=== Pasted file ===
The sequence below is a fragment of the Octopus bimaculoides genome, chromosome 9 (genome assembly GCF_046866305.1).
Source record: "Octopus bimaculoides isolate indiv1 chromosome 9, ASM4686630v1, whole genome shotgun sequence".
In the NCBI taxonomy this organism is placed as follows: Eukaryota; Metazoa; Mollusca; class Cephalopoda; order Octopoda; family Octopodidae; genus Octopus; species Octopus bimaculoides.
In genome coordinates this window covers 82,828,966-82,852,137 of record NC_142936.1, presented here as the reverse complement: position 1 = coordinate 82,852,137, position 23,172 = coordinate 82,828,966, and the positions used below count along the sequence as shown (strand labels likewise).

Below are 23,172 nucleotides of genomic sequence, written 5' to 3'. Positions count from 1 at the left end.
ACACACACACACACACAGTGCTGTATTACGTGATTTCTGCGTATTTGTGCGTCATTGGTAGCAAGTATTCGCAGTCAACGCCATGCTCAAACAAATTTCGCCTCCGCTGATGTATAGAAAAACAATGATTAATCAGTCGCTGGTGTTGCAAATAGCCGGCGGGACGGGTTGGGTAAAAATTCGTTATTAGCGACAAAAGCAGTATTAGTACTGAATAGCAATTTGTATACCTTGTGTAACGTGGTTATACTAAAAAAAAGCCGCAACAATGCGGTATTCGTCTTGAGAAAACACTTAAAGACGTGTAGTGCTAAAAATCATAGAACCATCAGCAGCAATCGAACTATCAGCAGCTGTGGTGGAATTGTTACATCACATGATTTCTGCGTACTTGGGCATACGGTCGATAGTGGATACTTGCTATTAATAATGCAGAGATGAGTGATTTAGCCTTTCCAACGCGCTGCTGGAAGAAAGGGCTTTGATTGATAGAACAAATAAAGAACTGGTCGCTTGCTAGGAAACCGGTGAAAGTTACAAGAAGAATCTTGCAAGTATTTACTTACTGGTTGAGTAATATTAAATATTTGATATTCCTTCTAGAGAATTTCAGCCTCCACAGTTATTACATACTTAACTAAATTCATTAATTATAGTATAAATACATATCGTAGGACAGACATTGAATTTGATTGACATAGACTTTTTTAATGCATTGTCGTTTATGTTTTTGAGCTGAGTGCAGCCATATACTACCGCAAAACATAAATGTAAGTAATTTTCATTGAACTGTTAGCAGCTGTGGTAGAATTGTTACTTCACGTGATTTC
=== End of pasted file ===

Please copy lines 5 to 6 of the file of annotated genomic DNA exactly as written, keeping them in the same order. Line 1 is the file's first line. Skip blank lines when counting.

Below are 23,172 nucleotides of genomic sequence, written 5' to 3'. Positions count from 1 at the left end.
ACACACACACACACACAGTGCTGTATTACGTGATTTCTGCGTATTTGTGCGTCATTGGTAGCAAGTATTCGCAGTCAACGCCATGCTCAAACAAATTTCGCCTCCGCTGATGTATAGAAAAACAATGATTAATCAGTCGCTGGTGTTGCAAATAGCCGGCGGGACGGGTTGGGTAAAAATTCGTTATTAGCGACAAAAGCAGTATTAGTACTGAATAGCAATTTGTATACCTTGTGTAACGTGGTTATACTAAAAAAAAGCCGCAACAATGCGGTATTCGTCTTGAGAAAACACTTAAAGACGTGTAGTGCTAAAAATCATAGAACCATCAGCAGCAATCGAACTATCAGCAGCTGTGGTGGAATTGTTACATCACATGATTTCTGCGTACTTGGGCATACGGTCGATAGTGGATACTTGCTATTAATAATGCAGAGATGAGTGATTTAGCCTTTCCAACGCGCTGCTGGAAGAAAGGGCTTTGATTGATAGAACAAATAAAGAACTGGTCGCTTGCTAGGAAACCGGTGAAAGTTACAAGAAGAATCTTGCAAGTATTTACTTACTGGTTGAGTAATATTAAATATTTGATATTCCTTCTAGAGAATTTCAGCCTCCACAGTTATTACATACTTAACTAAATTCATTAATTATAGTATAAATACATATCGTAGGACAGACATTGAATTTGATTGACATAGACTTTTTTAATGCATTGTCGTTTATGTTTTTGAGCTGAGTGCAGCCATATACTACCGCAAAACATAAATGTAAGTAATTTTCATTGAACTGTTAGCAGCTGTGGTAGAATTGTTACTTCACGTGATTTC